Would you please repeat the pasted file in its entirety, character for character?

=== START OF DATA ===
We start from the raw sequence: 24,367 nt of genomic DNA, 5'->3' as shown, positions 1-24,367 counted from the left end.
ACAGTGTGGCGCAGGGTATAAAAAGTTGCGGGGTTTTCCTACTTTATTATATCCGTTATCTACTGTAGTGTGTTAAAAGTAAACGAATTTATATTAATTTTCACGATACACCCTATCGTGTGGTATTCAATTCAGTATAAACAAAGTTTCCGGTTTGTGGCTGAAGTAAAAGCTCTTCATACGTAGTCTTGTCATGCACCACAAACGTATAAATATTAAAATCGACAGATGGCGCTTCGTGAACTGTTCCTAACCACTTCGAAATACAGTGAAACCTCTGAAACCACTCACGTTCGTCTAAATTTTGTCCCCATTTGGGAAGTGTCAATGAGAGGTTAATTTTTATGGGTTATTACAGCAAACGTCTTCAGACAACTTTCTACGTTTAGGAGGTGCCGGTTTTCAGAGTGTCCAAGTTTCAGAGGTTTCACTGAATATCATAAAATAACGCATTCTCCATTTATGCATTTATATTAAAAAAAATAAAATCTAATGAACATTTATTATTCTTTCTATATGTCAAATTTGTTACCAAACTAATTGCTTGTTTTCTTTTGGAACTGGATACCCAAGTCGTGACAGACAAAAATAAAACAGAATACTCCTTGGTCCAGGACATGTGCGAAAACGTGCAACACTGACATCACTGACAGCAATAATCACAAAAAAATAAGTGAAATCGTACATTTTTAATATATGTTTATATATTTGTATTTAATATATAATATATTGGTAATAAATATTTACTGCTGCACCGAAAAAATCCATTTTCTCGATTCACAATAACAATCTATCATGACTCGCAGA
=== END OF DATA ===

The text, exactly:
We start from the raw sequence: 24,367 nt of genomic DNA, 5'->3' as shown, positions 1-24,367 counted from the left end.
ACAGTGTGGCGCAGGGTATAAAAAGTTGCGGGGTTTTCCTACTTTATTATATCCGTTATCTACTGTAGTGTGTTAAAAGTAAACGAATTTATATTAATTTTCACGATACACCCTATCGTGTGGTATTCAATTCAGTATAAACAAAGTTTCCGGTTTGTGGCTGAAGTAAAAGCTCTTCATACGTAGTCTTGTCATGCACCACAAACGTATAAATATTAAAATCGACAGATGGCGCTTCGTGAACTGTTCCTAACCACTTCGAAATACAGTGAAACCTCTGAAACCACTCACGTTCGTCTAAATTTTGTCCCCATTTGGGAAGTGTCAATGAGAGGTTAATTTTTATGGGTTATTACAGCAAACGTCTTCAGACAACTTTCTACGTTTAGGAGGTGCCGGTTTTCAGAGTGTCCAAGTTTCAGAGGTTTCACTGAATATCATAAAATAACGCATTCTCCATTTATGCATTTATATTAAAAAAAATAAAATCTAATGAACATTTATTATTCTTTCTATATGTCAAATTTGTTACCAAACTAATTGCTTGTTTTCTTTTGGAACTGGATACCCAAGTCGTGACAGACAAAAATAAAACAGAATACTCCTTGGTCCAGGACATGTGCGAAAACGTGCAACACTGACATCACTGACAGCAATAATCACAAAAAAATAAGTGAAATCGTACATTTTTAATATATGTTTATATATTTGTATTTAATATATAATATATTGGTAATAAATATTTACTGCTGCACCGAAAAAATCCATTTTCTCGATTCACAATAACAATCTATCATGACTCGCAGA